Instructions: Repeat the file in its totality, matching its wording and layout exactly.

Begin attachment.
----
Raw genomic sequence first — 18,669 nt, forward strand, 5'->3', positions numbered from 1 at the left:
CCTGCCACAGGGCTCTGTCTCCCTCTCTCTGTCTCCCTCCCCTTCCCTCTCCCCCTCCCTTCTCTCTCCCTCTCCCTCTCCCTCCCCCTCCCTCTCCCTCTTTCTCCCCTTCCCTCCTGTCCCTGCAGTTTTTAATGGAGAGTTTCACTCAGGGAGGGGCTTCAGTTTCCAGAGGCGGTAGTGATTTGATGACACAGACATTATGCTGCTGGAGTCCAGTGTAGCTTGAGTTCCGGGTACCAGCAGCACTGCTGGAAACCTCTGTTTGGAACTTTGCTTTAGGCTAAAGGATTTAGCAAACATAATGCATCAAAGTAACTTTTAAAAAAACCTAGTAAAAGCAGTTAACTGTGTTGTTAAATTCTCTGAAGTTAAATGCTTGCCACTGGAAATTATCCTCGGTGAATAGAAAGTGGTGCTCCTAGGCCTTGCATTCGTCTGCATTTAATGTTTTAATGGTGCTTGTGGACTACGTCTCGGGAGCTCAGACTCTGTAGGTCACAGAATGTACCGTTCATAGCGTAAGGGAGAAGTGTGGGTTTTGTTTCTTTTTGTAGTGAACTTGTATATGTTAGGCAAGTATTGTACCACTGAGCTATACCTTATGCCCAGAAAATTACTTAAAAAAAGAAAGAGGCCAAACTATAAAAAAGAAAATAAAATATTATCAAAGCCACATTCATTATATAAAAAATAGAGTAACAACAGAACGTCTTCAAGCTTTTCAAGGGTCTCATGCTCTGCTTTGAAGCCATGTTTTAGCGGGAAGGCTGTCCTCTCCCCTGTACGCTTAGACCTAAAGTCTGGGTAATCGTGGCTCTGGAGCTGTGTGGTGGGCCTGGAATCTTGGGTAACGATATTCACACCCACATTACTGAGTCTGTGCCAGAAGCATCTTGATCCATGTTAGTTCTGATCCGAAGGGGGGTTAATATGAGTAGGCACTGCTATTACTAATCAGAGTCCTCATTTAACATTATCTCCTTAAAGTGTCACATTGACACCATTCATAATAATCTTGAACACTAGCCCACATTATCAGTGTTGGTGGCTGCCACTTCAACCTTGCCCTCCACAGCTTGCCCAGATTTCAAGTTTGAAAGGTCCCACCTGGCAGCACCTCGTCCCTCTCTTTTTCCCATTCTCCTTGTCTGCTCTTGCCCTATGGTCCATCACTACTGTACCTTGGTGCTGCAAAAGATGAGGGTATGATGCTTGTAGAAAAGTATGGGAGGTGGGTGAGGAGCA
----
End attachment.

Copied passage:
Raw genomic sequence first — 18,669 nt, forward strand, 5'->3', positions numbered from 1 at the left:
CCTGCCACAGGGCTCTGTCTCCCTCTCTCTGTCTCCCTCCCCTTCCCTCTCCCCCTCCCTTCTCTCTCCCTCTCCCTCTCCCTCCCCCTCCCTCTCCCTCTTTCTCCCCTTCCCTCCTGTCCCTGCAGTTTTTAATGGAGAGTTTCACTCAGGGAGGGGCTTCAGTTTCCAGAGGCGGTAGTGATTTGATGACACAGACATTATGCTGCTGGAGTCCAGTGTAGCTTGAGTTCCGGGTACCAGCAGCACTGCTGGAAACCTCTGTTTGGAACTTTGCTTTAGGCTAAAGGATTTAGCAAACATAATGCATCAAAGTAACTTTTAAAAAAACCTAGTAAAAGCAGTTAACTGTGTTGTTAAATTCTCTGAAGTTAAATGCTTGCCACTGGAAATTATCCTCGGTGAATAGAAAGTGGTGCTCCTAGGCCTTGCATTCGTCTGCATTTAATGTTTTAATGGTGCTTGTGGACTACGTCTCGGGAGCTCAGACTCTGTAGGTCACAGAATGTACCGTTCATAGCGTAAGGGAGAAGTGTGGGTTTTGTTTCTTTTTGTAGTGAACTTGTATATGTTAGGCAAGTATTGTACCACTGAGCTATACCTTATGCCCAGAAAATTACTTAAAAAAAGAAAGAGGCCAAACTATAAAAAAGAAAATAAAATATTATCAAAGCCACATTCATTATATAAAAAATAGAGTAACAACAGAACGTCTTCAAGCTTTTCAAGGGTCTCATGCTCTGCTTTGAAGCCATGTTTTAGCGGGAAGGCTGTCCTCTCCCCTGTACGCTTAGACCTAAAGTCTGGGTAATCGTGGCTCTGGAGCTGTGTGGTGGGCCTGGAATCTTGGGTAACGATATTCACACCCACATTACTGAGTCTGTGCCAGAAGCATCTTGATCCATGTTAGTTCTGATCCGAAGGGGGGTTAATATGAGTAGGCACTGCTATTACTAATCAGAGTCCTCATTTAACATTATCTCCTTAAAGTGTCACATTGACACCATTCATAATAATCTTGAACACTAGCCCACATTATCAGTGTTGGTGGCTGCCACTTCAACCTTGCCCTCCACAGCTTGCCCAGATTTCAAGTTTGAAAGGTCCCACCTGGCAGCACCTCGTCCCTCTCTTTTTCCCATTCTCCTTGTCTGCTCTTGCCCTATGGTCCATCACTACTGTACCTTGGTGCTGCAAAAGATGAGGGTATGATGCTTGTAGAAAAGTATGGGAGGTGGGTGAGGAGCA